Auburn University v. International Business Machines, Corp.
MEMORANDUM OPINION AND ORDER that Auburn show cause in writing on or before 10/18/2010 as to why its opening claim-construction briefs and exhibits thereto should be filed under seal, as further set out in order. Signed by Hon. Chief Judge Mark E. Fuller on 10/14/2010. (wcl, )
-WC Auburn University v. International Business Machines, Corp.
IN THE UNITED STATES DISTRICT COURT F O R THE MIDDLE DISTRICT OF ALABAMA E A S T E R N DIVISION A U B U R N UNIVERSITY, P la in tif f , v. IN T E R N A T IO N A L BUSINESS M A C H IN E S CORP., D e f e n d a n t. ) ) ) ) ) ) ) ) ) )
C A S E NO. 3:09-cv-694-MEF (W O )
M E M O R A N D U M OPINION AND ORDER T h is cause is before the Court on Auburn University's Motion for Leave to File B rie f and Exhibits Under Seal, (Doc. # 120), filed on October 8, 2010 by Plaintiff Auburn U n iv e rs ity ("Auburn"). F A C T S AND PROCEDURAL HISTORY O n July 23, 2009, Auburn filed this suit alleging infringement of two of its patents a s well as conversion and unjust enrichment. (Doc. # 1). After the conversion and unjust e n ric h m e n t claims were dismissed, Auburn filed its First Amended Complaint for C o rre c tio n of Inventorship and Patent Infringement on July 17, 2010. (Doc. # 87). O n e January 1, 2010, the parties filed a Joint Motion for a Protective Order. (Doc. # 67). One day later, the Court entered a Protective Order. (Doc. # 68). Under this P ro te c tiv e Order, the parties were permitted to designate discovery material as " C O N F ID E N T IA L " or "HIGHLY CONFIDENTIAL-OUTSIDE ATTORNEYS' EYES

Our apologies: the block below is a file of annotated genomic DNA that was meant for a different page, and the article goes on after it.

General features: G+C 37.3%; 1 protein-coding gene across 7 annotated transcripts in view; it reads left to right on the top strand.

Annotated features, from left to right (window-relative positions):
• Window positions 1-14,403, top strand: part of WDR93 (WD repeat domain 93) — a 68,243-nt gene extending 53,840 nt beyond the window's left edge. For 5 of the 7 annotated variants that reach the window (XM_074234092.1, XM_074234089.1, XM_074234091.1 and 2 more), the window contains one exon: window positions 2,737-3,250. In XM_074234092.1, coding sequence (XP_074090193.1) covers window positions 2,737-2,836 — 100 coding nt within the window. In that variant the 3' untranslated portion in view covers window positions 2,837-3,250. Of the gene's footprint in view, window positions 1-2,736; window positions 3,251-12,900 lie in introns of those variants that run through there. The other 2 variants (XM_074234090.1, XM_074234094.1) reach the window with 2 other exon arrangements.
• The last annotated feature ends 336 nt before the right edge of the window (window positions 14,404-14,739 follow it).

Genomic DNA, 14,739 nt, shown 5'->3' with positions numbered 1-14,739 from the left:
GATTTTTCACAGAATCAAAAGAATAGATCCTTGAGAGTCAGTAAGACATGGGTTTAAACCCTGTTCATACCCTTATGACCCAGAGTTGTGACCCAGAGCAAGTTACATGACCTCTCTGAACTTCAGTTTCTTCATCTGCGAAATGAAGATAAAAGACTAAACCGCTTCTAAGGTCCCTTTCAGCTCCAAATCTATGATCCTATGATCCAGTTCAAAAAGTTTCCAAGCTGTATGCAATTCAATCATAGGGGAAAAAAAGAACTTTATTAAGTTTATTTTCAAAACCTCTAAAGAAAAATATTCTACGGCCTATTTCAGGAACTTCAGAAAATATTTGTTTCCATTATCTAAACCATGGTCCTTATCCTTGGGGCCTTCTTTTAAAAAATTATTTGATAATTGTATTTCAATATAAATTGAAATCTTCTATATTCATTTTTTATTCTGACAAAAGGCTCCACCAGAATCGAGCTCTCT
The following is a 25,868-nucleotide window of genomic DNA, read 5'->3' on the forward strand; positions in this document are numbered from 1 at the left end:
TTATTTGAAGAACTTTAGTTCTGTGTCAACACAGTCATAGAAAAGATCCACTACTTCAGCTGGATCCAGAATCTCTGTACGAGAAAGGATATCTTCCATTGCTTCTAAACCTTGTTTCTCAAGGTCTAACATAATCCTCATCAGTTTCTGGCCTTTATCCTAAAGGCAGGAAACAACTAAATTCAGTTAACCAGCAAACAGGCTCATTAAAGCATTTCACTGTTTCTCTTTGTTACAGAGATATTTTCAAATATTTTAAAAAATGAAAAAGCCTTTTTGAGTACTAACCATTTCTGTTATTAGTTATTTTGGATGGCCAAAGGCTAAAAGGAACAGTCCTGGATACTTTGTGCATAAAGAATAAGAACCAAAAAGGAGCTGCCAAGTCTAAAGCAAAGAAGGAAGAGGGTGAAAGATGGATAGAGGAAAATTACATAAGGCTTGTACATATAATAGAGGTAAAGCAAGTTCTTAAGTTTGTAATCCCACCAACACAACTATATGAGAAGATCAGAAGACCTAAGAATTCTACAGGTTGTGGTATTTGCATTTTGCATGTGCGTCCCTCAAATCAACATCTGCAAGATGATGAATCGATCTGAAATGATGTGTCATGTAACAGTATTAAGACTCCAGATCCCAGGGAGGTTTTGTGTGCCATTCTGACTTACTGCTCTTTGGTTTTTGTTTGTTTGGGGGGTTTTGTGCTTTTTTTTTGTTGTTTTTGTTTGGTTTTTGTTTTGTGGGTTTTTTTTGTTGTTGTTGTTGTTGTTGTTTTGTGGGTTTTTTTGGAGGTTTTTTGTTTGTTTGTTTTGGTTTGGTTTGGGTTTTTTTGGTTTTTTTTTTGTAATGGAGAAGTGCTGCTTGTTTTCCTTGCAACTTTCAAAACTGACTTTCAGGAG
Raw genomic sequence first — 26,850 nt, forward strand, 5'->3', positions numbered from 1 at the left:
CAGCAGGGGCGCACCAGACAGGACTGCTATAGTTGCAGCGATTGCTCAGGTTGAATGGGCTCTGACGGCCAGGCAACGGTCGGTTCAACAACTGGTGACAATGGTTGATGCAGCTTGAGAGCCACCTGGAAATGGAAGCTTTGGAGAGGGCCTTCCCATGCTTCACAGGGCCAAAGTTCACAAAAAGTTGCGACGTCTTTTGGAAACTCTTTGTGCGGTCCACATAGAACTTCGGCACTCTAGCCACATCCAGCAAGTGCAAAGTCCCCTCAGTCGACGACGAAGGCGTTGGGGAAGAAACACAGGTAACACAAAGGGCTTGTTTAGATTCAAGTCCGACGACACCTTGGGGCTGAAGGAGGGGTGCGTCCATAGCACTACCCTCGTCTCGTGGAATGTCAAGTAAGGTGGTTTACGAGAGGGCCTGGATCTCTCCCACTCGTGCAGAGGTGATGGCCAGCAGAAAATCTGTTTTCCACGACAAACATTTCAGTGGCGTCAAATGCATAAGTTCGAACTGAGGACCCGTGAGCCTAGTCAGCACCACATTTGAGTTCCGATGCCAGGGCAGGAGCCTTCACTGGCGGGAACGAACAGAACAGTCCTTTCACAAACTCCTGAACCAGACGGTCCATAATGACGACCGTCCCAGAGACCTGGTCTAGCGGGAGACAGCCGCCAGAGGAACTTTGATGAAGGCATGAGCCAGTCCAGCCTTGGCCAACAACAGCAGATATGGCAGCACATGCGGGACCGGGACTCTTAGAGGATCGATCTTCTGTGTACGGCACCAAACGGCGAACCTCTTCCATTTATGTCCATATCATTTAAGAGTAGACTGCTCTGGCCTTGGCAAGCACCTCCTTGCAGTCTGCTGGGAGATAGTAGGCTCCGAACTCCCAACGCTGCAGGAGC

ONLY." Id. at 2, ¶ 3. These designations meant that the party receiving the discovery m a te ria l could use it "solely for the purposes of the preparation and trial" of this case. Id. A party can use the "CONFIDENTIAL" designation for discovery material "which that p a rty, in good faith, deems to be confidential in nature and that (a) is not publicly known a n d that the [p]arty would not normally reveal to third parties or, if disclosed would re q u ire such third parties to maintain in confidence, or that (b) comprises or contains in f o rm a tio n that the party claims in good faith to constitute or relate to sensitive nonp u b lic proprietary information, such as trade secrets or other confidential research, d e v e lo p m e n t, or commercial information." Id. at 3, ¶ 6. The "HIGHLY CONFIDENTIAL-OUTSIDE ATTORNEYS' EYES ONLY" d e s ig n a tio n can be used only for discovery material that satisfies the requirements of the " C O N F ID E N T IA L " designation. Id. Furthermore, such discovery material must " c o n ta in [ ] or disclose information relating to, referencing, or pertaining to highly s e n s itiv e or proprietary technical, financial, business or personal information, the im p ro p e r use or disclosure of which would likely do harm to the [p]roducing [p]arty's b u s in e s s , employees, or other persons, which may include but is not limited to, c o n f id e n tia l customer lists, trade secrets relating to current or future products, and nonp u b lic documents concerning pending patent applications." Id. at 34, ¶ 6. O n June 22, 2010, this Court entered a Scheduling Order, which required, in part, th a t the parties file their opening claim-construction briefs by October 8, 2010. (Doc. # 9 1 , at 2). With the instant motion, Auburn seeks leave to file under seal a non-public